How Randi Heathman Guides High School Equestrians on Their College Journeys
BY Randi Heathman
If you ask independent educational consultant Randi Heathman what she does, she’ll do her best impersonation of Liam Neeson and tell you that she has “a very particular set of skills.” What Heathman means is that she is uniquely positioned to guide high school students and their parents through the college search and application process —more specifically, high school equestrians.
Under the umbrella of The Equestrian College Advisor, the educational consulting practice she founded in 2011, Heathman employs ten years of experience in college admissions and another decade inside the daily operations of a varsity equestrian program to help families understand both the academic and athletic side of the college search with the goal to find the right fit for each individual student.
Supporting parents is also a substantial part of the equation.
“There’s an option on my inquiry form that says ‘I’m the non-equestrian parent of a horse-crazy child—help!’” Heathman says with a laugh. “I think eighty percent of parents select that one when they reach out for the first consultation.”
Growing up on a small horse farm in Michigan, Heathman didn’t have the issue of non-equestrian parents (hers actually met in a barn), but she did face a familiar college challenge: striking the delicate balance between her academic and career goals while still finding ways to advance her skills in the saddle.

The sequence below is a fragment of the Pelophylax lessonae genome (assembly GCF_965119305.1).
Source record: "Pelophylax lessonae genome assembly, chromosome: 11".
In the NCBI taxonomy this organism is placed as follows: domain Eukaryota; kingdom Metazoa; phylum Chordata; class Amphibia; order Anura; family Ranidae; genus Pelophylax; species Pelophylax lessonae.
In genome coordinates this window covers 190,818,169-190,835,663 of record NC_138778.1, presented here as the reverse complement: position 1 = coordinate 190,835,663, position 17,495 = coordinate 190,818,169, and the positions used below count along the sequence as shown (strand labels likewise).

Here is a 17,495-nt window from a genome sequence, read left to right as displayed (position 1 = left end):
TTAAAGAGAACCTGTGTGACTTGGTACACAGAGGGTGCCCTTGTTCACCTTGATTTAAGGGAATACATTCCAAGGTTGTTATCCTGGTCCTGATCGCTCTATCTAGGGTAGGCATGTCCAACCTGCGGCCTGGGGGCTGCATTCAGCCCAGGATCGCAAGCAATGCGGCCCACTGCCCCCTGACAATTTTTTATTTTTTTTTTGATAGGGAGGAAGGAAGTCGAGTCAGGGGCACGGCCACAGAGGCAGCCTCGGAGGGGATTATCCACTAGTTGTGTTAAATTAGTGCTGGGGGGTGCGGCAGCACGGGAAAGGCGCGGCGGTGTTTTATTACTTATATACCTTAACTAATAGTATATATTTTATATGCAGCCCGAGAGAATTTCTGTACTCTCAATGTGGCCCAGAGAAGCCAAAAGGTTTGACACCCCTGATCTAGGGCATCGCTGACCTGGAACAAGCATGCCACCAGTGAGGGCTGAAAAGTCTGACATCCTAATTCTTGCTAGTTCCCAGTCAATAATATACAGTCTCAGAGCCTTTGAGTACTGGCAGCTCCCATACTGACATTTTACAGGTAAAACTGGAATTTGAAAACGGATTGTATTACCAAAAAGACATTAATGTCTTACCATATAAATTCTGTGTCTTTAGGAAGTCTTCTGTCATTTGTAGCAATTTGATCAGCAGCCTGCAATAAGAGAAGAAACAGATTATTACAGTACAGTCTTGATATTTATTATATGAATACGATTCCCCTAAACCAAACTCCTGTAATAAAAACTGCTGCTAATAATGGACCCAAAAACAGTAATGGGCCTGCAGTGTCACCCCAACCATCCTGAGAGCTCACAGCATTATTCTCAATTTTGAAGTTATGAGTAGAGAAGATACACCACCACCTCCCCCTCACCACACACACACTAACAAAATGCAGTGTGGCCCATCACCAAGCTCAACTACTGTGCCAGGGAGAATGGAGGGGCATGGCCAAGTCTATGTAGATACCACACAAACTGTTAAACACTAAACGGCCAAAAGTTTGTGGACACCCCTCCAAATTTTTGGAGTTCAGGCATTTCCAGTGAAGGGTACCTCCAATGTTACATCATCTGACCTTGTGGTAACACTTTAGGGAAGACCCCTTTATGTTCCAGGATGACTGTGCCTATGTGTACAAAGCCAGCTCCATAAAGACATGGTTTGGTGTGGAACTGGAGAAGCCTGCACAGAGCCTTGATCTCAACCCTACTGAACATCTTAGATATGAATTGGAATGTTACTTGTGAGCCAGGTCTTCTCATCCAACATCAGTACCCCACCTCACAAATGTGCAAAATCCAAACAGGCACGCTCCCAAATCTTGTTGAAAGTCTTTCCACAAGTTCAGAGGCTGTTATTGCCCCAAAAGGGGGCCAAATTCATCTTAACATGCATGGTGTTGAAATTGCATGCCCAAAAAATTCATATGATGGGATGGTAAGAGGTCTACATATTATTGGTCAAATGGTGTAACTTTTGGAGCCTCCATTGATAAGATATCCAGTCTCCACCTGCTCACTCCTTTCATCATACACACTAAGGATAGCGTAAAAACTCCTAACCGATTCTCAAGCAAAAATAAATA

“For me, riding while I was in college was non-negotiable,” she tells The Plaid Horse. “For my parents, a college degree was non-negotiable, so my search ultimately was for colleges within a close enough radius to home that I could get back on weekends to ride, but focus on school during the week.”
Heathman’s search culminated at Albion College, a private liberal arts school just 16 miles from home. She majored in English and, after graduation, earned her Masters degree in organizational communication online while working full-time in Albion’s admission office—a career that fell into her lap as a result of the honors thesis she’d written senior year.
That thesis—Enhancing Education Through Equitation: A Promotional Plan for an Equestrian Facility at Albion College—had sparked donor interest at her alma mater and the Nancy G. Held Equestrian Center was built in 2004. (One donor, a longtime family friend, even contributed to name the indoor arena in Heathman’s honor.)
Over the next several years, Heathman immersed herself in learning about admissions, financial aid, enrollment management, and the specific recruitment factors that influence equestrian students and their families. Then in 2011, a mentor suggested she look into the growing field of educational consulting to help students better understand all of their school and riding options and, by 2012 she joined one hundred other new educational consultants at the Independent Educational Consultants Association (IECA) summer training institute in Swarthmore, PA.
“It was life-changing,” she says of the experience. “My favorite part of working in admissions was getting to know the students and helping them plan their path to college. They’re always nervous about the unknown and I enjoyed being in a position to reduce that stress for them and for their parents.”
“Joining IECA meant becoming part of a community of like-minded educators who want to help students reach their potential, so learning that I could put all of my experiences on the college side of the desk to use in that way was the moment I knew I’d found the right career.”